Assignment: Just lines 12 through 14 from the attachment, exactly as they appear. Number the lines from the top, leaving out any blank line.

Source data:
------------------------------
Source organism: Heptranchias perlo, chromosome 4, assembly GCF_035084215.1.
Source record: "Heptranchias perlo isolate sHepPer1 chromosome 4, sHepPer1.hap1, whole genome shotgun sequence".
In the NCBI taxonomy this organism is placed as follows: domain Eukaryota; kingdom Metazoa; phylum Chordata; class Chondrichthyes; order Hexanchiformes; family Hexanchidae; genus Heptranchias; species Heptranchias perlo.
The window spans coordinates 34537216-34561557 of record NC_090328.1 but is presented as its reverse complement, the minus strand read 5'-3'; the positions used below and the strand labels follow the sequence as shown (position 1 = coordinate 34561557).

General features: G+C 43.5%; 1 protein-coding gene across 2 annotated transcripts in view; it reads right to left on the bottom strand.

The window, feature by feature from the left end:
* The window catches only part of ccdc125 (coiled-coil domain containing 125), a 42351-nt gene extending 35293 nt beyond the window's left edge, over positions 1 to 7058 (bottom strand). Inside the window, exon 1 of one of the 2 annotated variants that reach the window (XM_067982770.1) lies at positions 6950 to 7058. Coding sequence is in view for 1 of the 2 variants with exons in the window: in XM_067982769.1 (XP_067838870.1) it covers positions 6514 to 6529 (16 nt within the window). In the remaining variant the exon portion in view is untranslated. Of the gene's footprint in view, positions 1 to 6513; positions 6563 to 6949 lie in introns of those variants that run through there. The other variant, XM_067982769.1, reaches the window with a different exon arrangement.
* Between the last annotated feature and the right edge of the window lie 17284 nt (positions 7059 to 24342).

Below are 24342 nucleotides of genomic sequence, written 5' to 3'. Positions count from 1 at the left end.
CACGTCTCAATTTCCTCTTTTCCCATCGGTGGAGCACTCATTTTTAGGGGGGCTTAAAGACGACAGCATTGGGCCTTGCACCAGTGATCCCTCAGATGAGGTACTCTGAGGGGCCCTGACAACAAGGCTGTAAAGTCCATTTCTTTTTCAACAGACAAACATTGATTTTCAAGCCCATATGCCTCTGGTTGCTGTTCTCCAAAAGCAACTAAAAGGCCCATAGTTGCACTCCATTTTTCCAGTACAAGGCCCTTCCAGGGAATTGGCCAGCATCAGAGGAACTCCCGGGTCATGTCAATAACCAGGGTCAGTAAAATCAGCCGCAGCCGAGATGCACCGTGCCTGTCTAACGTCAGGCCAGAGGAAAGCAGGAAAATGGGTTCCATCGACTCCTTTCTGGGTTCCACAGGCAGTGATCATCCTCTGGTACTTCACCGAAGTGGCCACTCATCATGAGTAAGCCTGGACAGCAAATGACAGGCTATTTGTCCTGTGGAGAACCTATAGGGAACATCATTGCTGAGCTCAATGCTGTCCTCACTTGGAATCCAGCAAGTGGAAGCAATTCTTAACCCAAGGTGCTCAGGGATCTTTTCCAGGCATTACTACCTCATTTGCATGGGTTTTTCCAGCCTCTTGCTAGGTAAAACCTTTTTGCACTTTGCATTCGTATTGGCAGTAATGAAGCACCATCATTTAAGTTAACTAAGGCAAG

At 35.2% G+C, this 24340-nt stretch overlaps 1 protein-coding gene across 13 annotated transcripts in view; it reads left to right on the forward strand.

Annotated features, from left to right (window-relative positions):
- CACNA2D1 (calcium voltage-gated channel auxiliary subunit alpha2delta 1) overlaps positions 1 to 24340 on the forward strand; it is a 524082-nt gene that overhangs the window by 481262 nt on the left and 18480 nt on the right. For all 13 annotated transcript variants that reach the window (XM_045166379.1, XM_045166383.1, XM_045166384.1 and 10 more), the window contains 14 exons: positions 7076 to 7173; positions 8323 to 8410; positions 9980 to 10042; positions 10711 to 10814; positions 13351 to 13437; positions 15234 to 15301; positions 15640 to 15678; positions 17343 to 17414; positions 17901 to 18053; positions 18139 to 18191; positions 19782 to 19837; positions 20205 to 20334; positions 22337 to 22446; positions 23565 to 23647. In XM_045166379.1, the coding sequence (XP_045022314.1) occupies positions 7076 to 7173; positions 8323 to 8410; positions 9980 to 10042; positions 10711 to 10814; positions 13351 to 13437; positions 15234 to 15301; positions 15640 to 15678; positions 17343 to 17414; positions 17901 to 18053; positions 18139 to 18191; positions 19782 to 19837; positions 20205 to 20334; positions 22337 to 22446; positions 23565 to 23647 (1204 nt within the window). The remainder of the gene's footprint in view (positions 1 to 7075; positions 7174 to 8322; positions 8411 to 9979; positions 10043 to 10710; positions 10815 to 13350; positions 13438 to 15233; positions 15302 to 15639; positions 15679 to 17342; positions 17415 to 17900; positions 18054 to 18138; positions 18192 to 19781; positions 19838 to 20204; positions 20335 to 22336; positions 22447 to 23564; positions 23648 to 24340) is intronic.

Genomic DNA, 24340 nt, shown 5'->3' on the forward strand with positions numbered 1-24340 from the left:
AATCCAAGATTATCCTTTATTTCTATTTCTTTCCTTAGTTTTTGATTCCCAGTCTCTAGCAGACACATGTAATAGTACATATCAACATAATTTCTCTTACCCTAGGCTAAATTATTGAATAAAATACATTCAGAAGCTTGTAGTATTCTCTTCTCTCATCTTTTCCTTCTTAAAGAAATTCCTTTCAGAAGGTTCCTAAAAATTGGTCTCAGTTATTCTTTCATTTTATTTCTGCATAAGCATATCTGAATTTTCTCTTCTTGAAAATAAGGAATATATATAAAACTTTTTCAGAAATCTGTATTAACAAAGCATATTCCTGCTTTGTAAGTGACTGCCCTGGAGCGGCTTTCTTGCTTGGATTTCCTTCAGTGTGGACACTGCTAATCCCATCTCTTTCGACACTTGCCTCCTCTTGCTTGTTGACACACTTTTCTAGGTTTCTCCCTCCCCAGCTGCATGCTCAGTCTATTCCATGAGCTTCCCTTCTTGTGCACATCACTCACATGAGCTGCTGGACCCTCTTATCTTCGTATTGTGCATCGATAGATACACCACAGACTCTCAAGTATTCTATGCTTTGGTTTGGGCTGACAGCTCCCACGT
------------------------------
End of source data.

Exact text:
Annotated features, from left to right (window-relative positions):
- CACNA2D1 (calcium voltage-gated channel auxiliary subunit alpha2delta 1) overlaps positions 1 to 24340 on the forward strand; it is a 524082-nt gene that overhangs the window by 481262 nt on the left and 18480 nt on the right. For all 13 annotated transcript variants that reach the window (XM_045166379.1, XM_045166383.1, XM_045166384.1 and 10 more), the window contains 14 exons: positions 7076 to 7173; positions 8323 to 8410; positions 9980 to 10042; positions 10711 to 10814; positions 13351 to 13437; positions 15234 to 15301; positions 15640 to 15678; positions 17343 to 17414; positions 17901 to 18053; positions 18139 to 18191; positions 19782 to 19837; positions 20205 to 20334; positions 22337 to 22446; positions 23565 to 23647. In XM_045166379.1, the coding sequence (XP_045022314.1) occupies positions 7076 to 7173; positions 8323 to 8410; positions 9980 to 10042; positions 10711 to 10814; positions 13351 to 13437; positions 15234 to 15301; positions 15640 to 15678; positions 17343 to 17414; positions 17901 to 18053; positions 18139 to 18191; positions 19782 to 19837; positions 20205 to 20334; positions 22337 to 22446; positions 23565 to 23647 (1204 nt within the window). The remainder of the gene's footprint in view (positions 1 to 7075; positions 7174 to 8322; positions 8411 to 9979; positions 10043 to 10710; positions 10815 to 13350; positions 13438 to 15233; positions 15302 to 15639; positions 15679 to 17342; positions 17415 to 17900; positions 18054 to 18138; positions 18192 to 19781; positions 19838 to 20204; positions 20335 to 22336; positions 22447 to 23564; positions 23648 to 24340) is intronic.

Genomic DNA, 24340 nt, shown 5'->3' on the forward strand with positions numbered 1-24340 from the left: